Cambodian Assistance and Cultural Preservation Project Inc.

Future Projects
    In the past we have noticed that many of the children have teeth that are missing, or decayed to the gum line and infected. While they donít eat sweets or junk food, they are generally malnourished and do eat a lot of rice which is a refined carbohydrate. We have distributed tooth brushes and floss and tried to educate children about dental hygiene. 
    During this visit we learned of a young dentist in Bakheng Village who had been trained in Japan and did good work at very reasonable prices.  We chose six children ranging in age from 7 to 19 years old, who had serious dental problems, and sent them to the dentist.  The result; a total of 59 teeth that were extracted and/or root canalled and restored with crowns and bridges.  Some had to have infections treated before the work could be done.  The grand total, 550 dollars!
    Before the dental work, the girl in this picture had all 4 or 5 of her upper front teeth decayed to the gum line. One of our projects for this year is  to raise enough money to have more childrenís teeth fixed and provide them with toothbrushes, floss, fluoride toothpaste and dental hygiene instruction.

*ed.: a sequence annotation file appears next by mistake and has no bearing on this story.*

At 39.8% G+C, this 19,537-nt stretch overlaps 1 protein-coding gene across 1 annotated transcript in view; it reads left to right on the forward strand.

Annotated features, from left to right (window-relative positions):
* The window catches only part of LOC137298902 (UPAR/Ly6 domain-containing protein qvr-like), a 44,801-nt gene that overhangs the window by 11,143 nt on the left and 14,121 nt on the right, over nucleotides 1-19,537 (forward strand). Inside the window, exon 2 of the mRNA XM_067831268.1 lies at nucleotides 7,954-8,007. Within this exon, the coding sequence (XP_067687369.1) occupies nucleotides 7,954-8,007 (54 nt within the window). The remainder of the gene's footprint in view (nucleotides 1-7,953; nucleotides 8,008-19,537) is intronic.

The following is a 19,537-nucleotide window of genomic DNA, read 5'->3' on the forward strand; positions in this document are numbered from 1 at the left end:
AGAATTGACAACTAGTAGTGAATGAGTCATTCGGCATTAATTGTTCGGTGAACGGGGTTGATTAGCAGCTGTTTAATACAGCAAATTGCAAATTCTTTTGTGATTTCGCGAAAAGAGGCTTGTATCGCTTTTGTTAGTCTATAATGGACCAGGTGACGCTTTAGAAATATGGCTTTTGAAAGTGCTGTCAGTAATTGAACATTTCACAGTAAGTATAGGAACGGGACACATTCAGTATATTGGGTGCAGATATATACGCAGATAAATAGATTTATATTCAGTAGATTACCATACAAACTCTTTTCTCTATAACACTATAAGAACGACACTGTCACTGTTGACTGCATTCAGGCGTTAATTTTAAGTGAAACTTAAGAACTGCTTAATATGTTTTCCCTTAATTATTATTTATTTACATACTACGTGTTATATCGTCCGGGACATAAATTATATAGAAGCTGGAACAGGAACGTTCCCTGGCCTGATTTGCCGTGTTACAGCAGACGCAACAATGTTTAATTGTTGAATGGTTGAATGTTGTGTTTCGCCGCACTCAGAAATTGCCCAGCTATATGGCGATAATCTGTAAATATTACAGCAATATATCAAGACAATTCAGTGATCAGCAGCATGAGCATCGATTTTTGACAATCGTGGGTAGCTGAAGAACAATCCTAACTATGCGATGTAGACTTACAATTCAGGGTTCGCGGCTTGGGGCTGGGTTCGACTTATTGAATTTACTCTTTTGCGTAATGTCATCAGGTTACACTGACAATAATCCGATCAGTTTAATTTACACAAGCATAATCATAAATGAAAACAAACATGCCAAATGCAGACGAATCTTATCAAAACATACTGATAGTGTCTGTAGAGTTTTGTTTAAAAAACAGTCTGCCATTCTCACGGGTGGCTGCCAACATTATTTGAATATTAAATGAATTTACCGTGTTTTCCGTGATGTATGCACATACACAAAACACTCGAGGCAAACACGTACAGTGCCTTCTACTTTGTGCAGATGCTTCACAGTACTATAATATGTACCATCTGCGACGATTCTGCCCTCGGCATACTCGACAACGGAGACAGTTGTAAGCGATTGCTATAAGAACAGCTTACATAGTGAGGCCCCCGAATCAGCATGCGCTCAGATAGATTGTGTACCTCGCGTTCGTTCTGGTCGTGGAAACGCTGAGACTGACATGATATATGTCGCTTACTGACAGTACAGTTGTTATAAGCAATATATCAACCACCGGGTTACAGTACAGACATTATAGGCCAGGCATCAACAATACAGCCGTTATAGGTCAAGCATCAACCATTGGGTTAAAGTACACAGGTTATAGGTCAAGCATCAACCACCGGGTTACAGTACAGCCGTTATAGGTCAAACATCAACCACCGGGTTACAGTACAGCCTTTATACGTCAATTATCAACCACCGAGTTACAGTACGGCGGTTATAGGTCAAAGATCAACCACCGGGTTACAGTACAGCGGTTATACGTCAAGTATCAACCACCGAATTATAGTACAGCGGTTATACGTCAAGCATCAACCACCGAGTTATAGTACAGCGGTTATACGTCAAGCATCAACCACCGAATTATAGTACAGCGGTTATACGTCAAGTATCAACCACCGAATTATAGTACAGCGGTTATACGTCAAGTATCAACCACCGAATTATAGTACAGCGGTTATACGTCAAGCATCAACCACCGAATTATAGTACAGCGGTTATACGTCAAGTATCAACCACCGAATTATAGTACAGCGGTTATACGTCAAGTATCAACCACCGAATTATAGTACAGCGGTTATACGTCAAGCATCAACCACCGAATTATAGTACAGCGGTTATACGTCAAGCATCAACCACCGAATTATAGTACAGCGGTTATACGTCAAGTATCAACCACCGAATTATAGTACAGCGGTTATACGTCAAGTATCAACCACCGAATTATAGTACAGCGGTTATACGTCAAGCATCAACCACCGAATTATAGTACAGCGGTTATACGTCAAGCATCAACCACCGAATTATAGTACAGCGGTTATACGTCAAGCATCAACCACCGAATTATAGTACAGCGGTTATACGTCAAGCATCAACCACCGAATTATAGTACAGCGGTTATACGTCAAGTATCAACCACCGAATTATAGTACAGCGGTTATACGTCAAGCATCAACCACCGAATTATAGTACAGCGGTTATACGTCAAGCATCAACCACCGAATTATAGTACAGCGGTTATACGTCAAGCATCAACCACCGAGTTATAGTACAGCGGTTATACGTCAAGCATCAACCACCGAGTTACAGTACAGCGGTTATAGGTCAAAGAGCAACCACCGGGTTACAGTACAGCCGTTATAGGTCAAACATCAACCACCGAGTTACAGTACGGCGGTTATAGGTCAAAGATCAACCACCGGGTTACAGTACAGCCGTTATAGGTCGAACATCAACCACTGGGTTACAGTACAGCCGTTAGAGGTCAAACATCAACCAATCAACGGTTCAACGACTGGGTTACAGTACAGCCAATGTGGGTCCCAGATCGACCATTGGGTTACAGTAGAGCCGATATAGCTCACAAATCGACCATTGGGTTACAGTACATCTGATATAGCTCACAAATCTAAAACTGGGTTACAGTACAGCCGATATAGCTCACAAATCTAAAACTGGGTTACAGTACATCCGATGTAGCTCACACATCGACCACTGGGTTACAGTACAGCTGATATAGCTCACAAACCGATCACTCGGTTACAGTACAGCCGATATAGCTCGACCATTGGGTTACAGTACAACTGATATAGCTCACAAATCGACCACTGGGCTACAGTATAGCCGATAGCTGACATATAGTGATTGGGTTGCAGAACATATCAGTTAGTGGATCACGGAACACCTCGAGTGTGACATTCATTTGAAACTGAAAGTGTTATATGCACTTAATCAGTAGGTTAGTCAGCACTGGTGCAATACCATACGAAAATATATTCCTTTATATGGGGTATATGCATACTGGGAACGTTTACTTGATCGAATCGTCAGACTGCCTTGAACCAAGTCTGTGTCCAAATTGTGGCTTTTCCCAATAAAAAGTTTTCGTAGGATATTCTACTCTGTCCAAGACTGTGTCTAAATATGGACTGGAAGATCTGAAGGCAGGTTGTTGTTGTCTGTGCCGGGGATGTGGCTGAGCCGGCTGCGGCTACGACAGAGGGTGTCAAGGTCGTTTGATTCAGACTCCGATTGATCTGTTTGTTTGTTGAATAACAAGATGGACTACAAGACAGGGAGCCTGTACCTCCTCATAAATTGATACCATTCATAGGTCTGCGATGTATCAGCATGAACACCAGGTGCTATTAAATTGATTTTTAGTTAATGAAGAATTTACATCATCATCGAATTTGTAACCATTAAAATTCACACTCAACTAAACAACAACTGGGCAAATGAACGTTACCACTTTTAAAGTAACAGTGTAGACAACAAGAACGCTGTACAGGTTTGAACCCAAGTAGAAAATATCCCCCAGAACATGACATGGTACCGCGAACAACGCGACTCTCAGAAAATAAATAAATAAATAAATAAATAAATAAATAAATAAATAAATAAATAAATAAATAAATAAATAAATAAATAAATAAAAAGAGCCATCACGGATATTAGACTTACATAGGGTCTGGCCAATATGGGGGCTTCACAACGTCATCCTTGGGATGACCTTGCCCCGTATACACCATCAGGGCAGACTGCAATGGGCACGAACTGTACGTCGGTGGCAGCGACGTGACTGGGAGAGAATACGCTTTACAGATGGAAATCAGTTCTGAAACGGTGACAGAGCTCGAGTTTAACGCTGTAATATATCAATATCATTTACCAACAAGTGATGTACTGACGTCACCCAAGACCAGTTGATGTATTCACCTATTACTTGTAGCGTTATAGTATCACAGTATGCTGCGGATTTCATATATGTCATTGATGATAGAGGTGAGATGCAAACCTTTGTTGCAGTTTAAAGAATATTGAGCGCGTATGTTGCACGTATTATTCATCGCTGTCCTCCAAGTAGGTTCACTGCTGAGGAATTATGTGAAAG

Dental Hygiene Dilemma!
    Another issue that was brought to our attention by a school principal is that a shortage or total lack of working toilets is keeping some students, especially girls, out of school.  Most schools in rural areas have no toilets at all. This makes it very difficult for female students, especially as they get older.  By fifth or sixth grade girls are very uncomfortable going to the bushes and many refuse to drink any water during the school day or to go to school at all.  According to a 2004 socioeconomic survey done by the National Institute of Statistics, the ratio of girls to boys in lower secondary schools in Cambodia is 77 to 100, and in upper secondary schools 59 to 100.
Lack of toilets discourages girls from attending school.
   Lack of toilets is just one of many factors discouraging girls from attending school, but it is also one of the easiest problems to fix.  We will be trying to raise money to repair or build new toilet facilities for schools in the villages in which we work.
    The picture on the right is of the only toilets for the Bakheng elementary school, which are in disrepair and presently not working.  This school serves about 300 students in split sessions.